Artsmash

Artsmash Critic Tim Smith covers classical music, theater and visual arts in Baltimore and beyond
BSO to make debut at Proms festival in London this summer

The second stop in the Baltimore Symphony Orchestra’s European tour this summer with music director Marin Alsop will find the ensemble making its debut Aug. 27 at the Proms, an extraordinary eight-week festival of daily concerts in London’s 5,200-seat Royal Albert Hall.

It will not be a first for Alsop.

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BSO and principal guest conductor Markus Stenz still hitting it off

When German conductor Markus Stenz made his debut with the Baltimore Symphony Orchestra in 2012, there was no mistaking the chemistry. BSO management soon signed him up as principal guest conductor for a three-year stint starting in 2015.

“The contract has just been extended by a year, which I think is absolutely great,” says Stenz, who wraps up his third year with the BSO this weekend.

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Baltimore debuts, multiple venues for Shriver Hall's 2018-2019 season

For its 2018-2019 season, Shriver Hall Concert Series will present another starry assortment of soloists and ensembles performing a broad range of repertoire.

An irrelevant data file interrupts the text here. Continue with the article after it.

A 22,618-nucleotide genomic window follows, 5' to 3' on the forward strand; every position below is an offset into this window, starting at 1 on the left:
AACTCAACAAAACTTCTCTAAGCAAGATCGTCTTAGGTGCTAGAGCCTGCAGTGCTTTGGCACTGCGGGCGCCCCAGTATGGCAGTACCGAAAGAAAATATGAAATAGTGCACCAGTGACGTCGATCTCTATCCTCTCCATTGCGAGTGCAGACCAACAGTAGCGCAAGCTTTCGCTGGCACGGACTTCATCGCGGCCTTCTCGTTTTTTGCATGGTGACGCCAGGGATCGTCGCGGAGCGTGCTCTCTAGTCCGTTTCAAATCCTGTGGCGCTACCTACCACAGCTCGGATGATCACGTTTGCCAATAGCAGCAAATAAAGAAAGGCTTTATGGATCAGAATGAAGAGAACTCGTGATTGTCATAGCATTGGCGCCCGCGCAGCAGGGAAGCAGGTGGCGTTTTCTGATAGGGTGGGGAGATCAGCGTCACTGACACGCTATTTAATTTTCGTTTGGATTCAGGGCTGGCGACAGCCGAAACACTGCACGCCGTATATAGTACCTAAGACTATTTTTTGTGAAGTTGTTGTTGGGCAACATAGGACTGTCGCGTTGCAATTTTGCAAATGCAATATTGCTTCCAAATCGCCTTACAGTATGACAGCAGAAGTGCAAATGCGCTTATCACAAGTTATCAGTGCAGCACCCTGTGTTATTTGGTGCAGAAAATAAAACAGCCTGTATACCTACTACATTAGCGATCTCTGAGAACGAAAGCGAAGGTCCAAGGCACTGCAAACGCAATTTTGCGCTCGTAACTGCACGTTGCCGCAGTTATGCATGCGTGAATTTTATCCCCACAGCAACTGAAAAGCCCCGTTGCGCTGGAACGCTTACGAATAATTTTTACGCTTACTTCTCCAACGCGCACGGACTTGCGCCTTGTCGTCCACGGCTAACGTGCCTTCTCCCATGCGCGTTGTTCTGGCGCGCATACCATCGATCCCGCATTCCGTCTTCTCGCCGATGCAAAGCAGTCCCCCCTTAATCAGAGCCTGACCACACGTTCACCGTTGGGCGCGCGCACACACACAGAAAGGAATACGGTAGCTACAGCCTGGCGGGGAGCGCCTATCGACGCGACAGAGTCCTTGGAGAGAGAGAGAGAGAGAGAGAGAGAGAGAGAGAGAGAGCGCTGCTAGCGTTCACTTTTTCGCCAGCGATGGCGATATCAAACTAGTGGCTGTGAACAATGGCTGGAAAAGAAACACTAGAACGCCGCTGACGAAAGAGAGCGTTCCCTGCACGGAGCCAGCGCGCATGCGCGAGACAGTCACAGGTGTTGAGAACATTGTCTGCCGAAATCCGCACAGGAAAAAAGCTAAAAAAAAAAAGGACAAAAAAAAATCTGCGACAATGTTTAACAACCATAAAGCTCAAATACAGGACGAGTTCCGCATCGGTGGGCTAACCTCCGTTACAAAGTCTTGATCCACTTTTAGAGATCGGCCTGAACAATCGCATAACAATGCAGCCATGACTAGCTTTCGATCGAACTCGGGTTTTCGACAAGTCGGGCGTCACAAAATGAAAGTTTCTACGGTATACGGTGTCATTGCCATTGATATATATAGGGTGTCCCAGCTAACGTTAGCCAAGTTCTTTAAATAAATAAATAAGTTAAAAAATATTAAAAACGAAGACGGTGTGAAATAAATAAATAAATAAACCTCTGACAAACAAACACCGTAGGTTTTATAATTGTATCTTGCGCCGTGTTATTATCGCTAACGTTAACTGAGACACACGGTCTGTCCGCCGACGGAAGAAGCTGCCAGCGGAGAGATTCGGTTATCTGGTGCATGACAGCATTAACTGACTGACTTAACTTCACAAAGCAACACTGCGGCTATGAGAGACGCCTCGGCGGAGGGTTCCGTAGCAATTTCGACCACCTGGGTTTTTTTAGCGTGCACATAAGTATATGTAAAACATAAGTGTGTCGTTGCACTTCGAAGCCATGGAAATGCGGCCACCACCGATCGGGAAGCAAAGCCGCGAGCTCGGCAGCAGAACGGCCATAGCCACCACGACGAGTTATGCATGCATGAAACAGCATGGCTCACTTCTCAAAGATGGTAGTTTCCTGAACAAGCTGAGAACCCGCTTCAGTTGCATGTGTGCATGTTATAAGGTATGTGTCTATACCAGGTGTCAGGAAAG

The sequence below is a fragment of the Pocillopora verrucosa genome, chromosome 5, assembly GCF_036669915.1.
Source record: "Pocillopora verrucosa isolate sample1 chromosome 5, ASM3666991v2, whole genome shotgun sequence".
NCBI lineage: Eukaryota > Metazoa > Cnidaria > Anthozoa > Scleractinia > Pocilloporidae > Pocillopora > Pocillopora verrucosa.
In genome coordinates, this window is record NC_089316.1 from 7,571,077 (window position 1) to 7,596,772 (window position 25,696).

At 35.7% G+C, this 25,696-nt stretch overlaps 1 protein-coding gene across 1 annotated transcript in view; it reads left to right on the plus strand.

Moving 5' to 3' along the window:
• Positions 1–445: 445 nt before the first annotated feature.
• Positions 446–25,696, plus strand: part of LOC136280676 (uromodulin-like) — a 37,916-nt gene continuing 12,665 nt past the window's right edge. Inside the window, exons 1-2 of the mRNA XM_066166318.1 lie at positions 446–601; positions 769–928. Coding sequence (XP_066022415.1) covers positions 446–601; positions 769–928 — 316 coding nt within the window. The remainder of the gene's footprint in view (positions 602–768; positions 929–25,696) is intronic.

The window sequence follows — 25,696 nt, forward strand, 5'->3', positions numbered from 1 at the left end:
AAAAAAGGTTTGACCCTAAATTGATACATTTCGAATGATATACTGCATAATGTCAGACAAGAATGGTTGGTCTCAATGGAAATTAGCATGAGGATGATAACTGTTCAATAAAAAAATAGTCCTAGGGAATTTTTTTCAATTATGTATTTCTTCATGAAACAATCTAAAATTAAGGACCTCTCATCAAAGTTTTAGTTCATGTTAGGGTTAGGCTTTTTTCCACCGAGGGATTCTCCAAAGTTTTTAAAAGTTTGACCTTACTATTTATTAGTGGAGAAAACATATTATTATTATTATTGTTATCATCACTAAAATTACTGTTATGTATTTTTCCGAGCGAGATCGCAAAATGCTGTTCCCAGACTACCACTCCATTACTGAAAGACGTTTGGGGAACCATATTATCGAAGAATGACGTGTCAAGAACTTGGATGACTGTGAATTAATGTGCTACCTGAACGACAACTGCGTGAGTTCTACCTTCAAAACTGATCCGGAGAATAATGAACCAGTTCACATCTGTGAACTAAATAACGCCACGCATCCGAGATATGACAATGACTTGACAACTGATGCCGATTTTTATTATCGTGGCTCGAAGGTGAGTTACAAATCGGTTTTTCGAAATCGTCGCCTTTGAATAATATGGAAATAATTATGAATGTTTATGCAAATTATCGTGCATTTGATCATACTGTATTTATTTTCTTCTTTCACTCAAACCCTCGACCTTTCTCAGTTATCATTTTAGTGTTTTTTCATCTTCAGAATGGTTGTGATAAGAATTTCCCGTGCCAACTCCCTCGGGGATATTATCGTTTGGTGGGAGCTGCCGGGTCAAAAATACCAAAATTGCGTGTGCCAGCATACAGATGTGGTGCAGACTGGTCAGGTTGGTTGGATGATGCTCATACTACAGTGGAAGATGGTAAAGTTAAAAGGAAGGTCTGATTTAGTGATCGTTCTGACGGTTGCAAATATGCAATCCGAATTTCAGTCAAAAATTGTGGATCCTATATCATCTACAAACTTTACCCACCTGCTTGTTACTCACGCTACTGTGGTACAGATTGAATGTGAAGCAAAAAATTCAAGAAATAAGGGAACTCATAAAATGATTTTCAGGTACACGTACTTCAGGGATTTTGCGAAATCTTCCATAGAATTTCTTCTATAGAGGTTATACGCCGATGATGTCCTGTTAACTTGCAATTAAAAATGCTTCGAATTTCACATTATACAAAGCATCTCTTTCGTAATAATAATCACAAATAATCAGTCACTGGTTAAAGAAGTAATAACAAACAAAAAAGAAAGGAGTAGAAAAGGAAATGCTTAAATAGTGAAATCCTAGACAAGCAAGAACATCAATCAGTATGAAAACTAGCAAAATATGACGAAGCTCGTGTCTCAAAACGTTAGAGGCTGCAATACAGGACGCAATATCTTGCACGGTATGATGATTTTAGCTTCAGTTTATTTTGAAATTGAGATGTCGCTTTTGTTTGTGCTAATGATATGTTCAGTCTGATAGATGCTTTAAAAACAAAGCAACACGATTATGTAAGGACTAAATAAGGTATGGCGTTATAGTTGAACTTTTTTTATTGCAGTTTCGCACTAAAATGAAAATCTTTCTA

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Baltimore Choral Arts' 2018-2019 season to focus on 'story and song'

The Baltimore Choral Arts Society will highlight storytelling through music and launch artistic collaborations with other area organizations during the 2018-2019 season.

Highlights include David Lang’s “The Little Match Girl Passion,” based on a tragic story by Hans Christian Andersen; and the U.S.

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Baltimore Symphony in colorful form with Stenz, Steinbacher

The tight chemistry between the Baltimore Symphony Orchestra and principal guest conductor Markus Stenz has been easy to hear since he took up the post in 2015 with a three-year contract. This week, that contract was extended until June 2019. Do I hear 2020?

On Friday night at Meyerhoff Symphony Hall, Stenz got things started engagingly with a robust account of Beethoven’s Symphony No. 1.

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Everyman Theatre serves a filling story of love, family and loss in 'Aubergine'

The ingredients in “Aubergine,” Julia Cho’s play receiving an effective staging at Everyman Theatre, are not all that unusual — cups of relationship issues and family tensions, dashes of heart and head, a smidgen of old-fashioned wit and wisdom. But by making food the thread that connects everything in her story about facing mortality, the playwright creates something fresh and rather touching.

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